Canada: Amendments To The Copyright Act Proclaimed Into Force

Last Updated: November 23 2012
Article by Hafeez Rupani and Ryan Steeves

Most Read Contributor in Canada, September 2016

On November 7, 2012, the majority of the provisions of the Copyright Modernization Act were proclaimed into force. The amendments are wide-ranging and represent the first major changes to the Copyright Act since 1997. The most significant changes to the Copyright Act now in force are as follows:

Technological Protection Measures

One of the cornerstones of the amendments to the Copyright Act is the introduction of provisions that prohibit the circumvention of technological protection measures ("TPM") or "digital locks", i.e. unauthorized descrambling, decryption, avoidance, bypassing, removal, deactivation and impairment of a TPM. This prohibition is a general and overriding provision that trumps many of the other exemptions provided for under the amendments. The prohibition on circumventing TPMs also encompasses offering services and providing any device designed primarily for the purpose of circumventing a TPM.

Where there is a breach of the anti-circumvention of TPM provisions, the owner of copyright is entitled to all remedies available in situations of infringement, except in limited circumstances such as statutory damages where the contravention was only for private purposes. In addition, the circumvention of a TPM triggers criminal sanctions for individuals who are found guilty of infringement in commercial contexts.

There are only limited exceptions to the prohibition on the circumvention of a TPM:

  • investigations related to law enforcement and national security
  • acts related to the interoperability of computer programs
  • encryption research
  • assessing the vulnerability of security of a computer, computer system or network
  • making a work perceptible to persons with perceptual disabilities
  • broadcasting undertakings
  • gaining access to a telecommunication service by means of the radio apparatus (i.e. "unlocking" cell phones)
  • verifying and preventing a TPM from collecting and communicating personal information about the user where the TPM was not accompanied by a notice of that fact and where the user was not provided with the option to prevent the collection and communication of his or her personal information.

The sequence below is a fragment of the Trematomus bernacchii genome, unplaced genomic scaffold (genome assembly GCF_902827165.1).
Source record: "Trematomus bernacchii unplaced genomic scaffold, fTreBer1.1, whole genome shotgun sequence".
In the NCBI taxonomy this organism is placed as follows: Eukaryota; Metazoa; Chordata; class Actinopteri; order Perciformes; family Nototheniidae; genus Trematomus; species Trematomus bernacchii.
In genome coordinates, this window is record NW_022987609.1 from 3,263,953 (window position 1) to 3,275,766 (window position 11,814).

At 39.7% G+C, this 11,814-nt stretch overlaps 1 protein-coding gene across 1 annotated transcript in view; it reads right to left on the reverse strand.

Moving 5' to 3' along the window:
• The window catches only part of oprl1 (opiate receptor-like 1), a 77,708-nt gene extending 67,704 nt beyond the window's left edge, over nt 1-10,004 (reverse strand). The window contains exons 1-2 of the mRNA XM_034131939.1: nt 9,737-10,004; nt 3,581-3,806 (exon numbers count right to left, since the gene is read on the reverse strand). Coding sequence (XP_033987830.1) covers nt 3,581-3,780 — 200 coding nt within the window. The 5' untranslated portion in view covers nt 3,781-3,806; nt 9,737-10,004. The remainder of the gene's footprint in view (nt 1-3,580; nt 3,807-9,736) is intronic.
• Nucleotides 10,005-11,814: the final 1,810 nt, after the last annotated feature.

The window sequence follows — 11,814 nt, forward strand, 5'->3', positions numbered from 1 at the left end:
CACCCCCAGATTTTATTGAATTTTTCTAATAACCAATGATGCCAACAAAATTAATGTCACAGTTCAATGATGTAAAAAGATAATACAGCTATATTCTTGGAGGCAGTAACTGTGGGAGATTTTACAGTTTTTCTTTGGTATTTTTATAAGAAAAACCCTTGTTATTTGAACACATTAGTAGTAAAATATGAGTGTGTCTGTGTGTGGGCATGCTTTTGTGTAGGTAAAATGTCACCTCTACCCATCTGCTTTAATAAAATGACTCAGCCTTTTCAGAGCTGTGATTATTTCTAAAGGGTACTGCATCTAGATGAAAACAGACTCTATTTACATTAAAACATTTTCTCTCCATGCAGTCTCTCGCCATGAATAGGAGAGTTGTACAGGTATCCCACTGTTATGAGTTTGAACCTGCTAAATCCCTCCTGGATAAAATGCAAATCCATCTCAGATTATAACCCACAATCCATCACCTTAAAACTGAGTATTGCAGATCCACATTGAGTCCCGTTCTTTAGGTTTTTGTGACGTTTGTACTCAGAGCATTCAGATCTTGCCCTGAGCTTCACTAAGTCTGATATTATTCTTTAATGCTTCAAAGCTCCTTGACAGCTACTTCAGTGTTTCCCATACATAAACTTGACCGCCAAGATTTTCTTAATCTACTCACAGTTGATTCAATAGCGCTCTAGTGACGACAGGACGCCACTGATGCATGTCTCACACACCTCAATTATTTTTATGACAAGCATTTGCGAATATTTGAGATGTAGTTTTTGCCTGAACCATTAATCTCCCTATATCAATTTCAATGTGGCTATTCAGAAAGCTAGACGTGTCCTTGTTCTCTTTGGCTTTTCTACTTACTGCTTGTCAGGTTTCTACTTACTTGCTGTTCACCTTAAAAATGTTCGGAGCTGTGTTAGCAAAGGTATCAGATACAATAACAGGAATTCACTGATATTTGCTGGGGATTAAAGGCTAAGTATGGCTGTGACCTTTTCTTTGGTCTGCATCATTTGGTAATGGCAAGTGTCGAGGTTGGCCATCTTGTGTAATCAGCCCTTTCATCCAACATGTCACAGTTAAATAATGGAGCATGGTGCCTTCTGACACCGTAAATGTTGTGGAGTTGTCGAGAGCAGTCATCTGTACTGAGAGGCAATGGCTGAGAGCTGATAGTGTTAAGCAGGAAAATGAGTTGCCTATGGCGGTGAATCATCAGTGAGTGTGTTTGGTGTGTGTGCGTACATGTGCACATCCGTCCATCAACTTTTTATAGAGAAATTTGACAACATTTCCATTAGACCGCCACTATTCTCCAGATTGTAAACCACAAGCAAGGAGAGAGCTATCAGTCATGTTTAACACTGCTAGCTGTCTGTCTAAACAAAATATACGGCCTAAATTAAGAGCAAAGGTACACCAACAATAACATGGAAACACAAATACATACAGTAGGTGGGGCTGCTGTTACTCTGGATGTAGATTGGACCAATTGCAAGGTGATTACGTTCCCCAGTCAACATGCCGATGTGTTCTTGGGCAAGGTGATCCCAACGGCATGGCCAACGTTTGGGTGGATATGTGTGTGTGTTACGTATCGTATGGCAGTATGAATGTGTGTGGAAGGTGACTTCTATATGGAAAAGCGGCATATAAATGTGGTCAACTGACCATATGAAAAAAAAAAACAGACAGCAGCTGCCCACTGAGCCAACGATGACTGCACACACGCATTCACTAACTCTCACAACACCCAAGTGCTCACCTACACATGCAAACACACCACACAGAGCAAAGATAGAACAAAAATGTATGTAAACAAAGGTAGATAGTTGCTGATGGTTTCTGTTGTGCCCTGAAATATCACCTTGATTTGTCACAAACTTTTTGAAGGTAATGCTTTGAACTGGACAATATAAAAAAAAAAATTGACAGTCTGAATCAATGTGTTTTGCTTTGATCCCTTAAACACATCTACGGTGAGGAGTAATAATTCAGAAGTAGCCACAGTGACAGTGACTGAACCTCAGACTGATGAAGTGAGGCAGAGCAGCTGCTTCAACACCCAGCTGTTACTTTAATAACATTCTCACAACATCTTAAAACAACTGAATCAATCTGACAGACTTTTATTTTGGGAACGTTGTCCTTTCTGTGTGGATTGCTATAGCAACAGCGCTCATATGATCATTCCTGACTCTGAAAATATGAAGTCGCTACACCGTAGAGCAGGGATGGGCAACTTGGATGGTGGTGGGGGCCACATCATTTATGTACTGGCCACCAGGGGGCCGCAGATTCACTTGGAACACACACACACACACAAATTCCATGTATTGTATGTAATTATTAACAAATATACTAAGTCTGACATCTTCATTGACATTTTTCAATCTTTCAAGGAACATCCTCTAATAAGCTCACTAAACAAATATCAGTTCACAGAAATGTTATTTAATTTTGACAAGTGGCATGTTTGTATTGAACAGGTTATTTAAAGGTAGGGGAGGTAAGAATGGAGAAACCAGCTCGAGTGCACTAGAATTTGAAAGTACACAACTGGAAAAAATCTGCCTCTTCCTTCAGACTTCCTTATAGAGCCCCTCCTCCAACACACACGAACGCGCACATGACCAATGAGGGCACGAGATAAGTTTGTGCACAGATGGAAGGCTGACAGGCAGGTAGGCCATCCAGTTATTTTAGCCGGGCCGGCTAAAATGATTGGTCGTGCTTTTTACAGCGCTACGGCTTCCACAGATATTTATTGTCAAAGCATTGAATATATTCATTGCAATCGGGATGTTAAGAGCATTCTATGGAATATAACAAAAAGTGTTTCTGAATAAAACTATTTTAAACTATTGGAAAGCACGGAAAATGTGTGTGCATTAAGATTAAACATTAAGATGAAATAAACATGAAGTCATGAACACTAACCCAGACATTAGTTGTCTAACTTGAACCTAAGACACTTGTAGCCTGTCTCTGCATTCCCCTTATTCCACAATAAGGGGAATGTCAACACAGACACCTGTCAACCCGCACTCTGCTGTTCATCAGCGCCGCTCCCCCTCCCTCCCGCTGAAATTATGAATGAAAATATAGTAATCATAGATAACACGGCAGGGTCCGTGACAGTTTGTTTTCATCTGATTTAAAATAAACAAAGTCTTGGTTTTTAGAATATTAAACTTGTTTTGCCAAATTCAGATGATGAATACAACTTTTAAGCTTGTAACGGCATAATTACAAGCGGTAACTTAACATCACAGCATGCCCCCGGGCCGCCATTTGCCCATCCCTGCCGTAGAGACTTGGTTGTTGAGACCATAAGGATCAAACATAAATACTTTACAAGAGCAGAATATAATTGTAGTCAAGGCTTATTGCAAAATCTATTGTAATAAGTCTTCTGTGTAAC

Prohibition on File Sharing and Expan ded Rights for Performers and Sound Recording Makers

The amendments to the Copyright Act provide performers and sound recording makers with expanded rights, including the sole right to authorize the making available and communication of sound recordings to the public over the Internet. These amendments have the impact of prohibiting individuals from sharing digital music online.

The Copyright Act has also been amended to expand the scope of moral rights of performers in respect of the above rights while extending the term of copyright protection for performers in a sound recording to 50 years from the first publication of the sound recording or 99 years from the musical performance, whichever is earlier. For sound recording makers, the term of copyright protection in a sound recording is extended to 50 years from the first fixation or first publication of the sound recording. Copyright in a communication signal subsists for 50 years from when the communication signal is broadcast.

Statutory Damages for Copyright Infringement

The statutory damages provisions under the Copyright Act have been amended to make distinctions between commercial and non commercial infringements and provide copyright owners with the ability to elect statutory damages of: (1) $500 to $20,000 if all of the infringements are for commercial purposes; and (2) $100 to $5,000 if all of the infringements are for non-commercial purposes.

These amendments decrease the scope of statutory damages available to copyright owners against infringers since the prior version of the Copyright Act provided that a copyright owner could elect for statutory damages of between $500 to $20,000 per work infringed. The amendments limit such statutory damages in the case of non-commercial infringements from between $100 to $5,000 for all infringements in a single proceeding for all works infringed.

Anti-Piracy Provisions

The amendments make it an infringement of copyright for any person to provide a service that is designed primarily for the purpose of enabling acts of copyright infringement over the Internet, e.g. peer-to-peer (P2P) distribution.

Expanded Exceptions to the Infringement of Copyright

The amendments have introduced several new exceptions to the infringement of copyright: Expansion of the "Fair Dealing" Exception - By adding education, parody, and satire to the existing "fair dealing" exceptions for research, criticism, review or news reporting, and private study, the amendments have expanded the scope of the fair dealing exception to the infringement of copyright.

Non-Commercial User-Generated Content - "Mashups" - A new exception to the infringement of copyright now exists for non-commercial user-generated content, which permits an individual to use an existing copyright protected work in the creation of a new work in certain circumstances. This new exception exempts from infringement the creation, use, and dissemination of "mash-ups", i.e. a work created by combining or remixing two or more distinct works that are commonly found in the form of videos available on websites such as YouTube.

Reproduction for Private Purposes - "Format Shifting" - An individual may now reproduce a work for private purposes that amounts to "format shifting" under certain circumstances. However, this exception does not apply to reproductions of musical works onto an "audio recording medium", such as a CD, or if the reproductions are not later destroyed. There are also a number of uses that do not fall under the exception and are infringements of copyright, e.g. borrowing a CD and transferring the content from the CD to an iPod.

Reproduction for Later Listening or Viewing - "Time Shifting" - An individual may now under certain circumstances record using any recording device a broadcast television, radio or Internet program for the purpose of listening or viewing that program later. While the amendments allow for "time shifting", the exception does not apply to on-demand services where the user can receive the work, performance, and sound recording at a time of their choosing.